What about emulsions? Consider propofol, a short-acting intravenous anesthetic and recent headline-maker in the death of Michael Jackson. Propofol is totally fucking hydrophobic. You will not for the life of you get that shit into a water-based solution. In this case, in order to prepare the drug sufficiently for use in people, it is dissolved in oil first. The drug dissolved in oil is mixed with aqueous solution and surfactants, and processed to a uniform oil droplet size and dispersion in the aqueous solution. The surfactants keep the oil droplets suspended in the water-based solution, whereas oil droplets would typically merge and separate from solution without surfactants. The small size of the oil droplets increases drug surface area, improving drug-blood equilibration time. (note that i.v. means the drug goes straight into the bloodstream.) This is the next-best thing because the amount of drug is evenly distributed through the solution. If it was not properly distributed, physicians would not know whether they were giving a proper dose to maintain sedation and anesthesia. With any drug concentration unknown or outside a certain error margin, major problems arise. With propofol, patients might wake up during surgery without sufficient drug administration- or conversely, they might overdose with too much. Both are very much undesirable, and this potential source of error is considerably reduced due to proper procedure in dissolving drug.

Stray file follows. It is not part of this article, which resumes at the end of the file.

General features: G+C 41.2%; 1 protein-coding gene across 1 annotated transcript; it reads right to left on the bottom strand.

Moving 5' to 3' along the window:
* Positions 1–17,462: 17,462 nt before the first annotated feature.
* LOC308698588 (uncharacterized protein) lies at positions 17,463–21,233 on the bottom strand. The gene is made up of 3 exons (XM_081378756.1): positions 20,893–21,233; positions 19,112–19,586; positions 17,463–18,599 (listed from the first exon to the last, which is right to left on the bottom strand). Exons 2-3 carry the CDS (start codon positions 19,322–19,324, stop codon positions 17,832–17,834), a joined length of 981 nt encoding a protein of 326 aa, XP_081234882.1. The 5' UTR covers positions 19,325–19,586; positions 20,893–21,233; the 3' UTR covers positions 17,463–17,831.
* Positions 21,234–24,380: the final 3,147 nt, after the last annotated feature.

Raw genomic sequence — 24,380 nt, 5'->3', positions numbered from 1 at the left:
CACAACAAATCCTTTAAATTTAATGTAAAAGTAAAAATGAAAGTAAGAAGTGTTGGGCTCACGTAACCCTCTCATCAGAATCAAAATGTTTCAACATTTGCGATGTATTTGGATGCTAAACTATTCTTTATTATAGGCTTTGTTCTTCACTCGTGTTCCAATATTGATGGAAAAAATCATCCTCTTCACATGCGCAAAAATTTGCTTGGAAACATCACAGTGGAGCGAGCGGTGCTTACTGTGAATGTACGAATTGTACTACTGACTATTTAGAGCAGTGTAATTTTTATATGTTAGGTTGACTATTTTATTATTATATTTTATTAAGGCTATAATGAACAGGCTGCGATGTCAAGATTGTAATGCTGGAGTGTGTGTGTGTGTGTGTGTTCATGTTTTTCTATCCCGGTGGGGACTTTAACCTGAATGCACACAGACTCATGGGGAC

While we experimental pharmacologists may work in very different settings and conditions than, say, your average anesthesiologist- the principles of drug dissolution remain the same. In order for the drug to work for us, we have to work with the drug to get it into solution. Taking the time and trouble to do it right matters.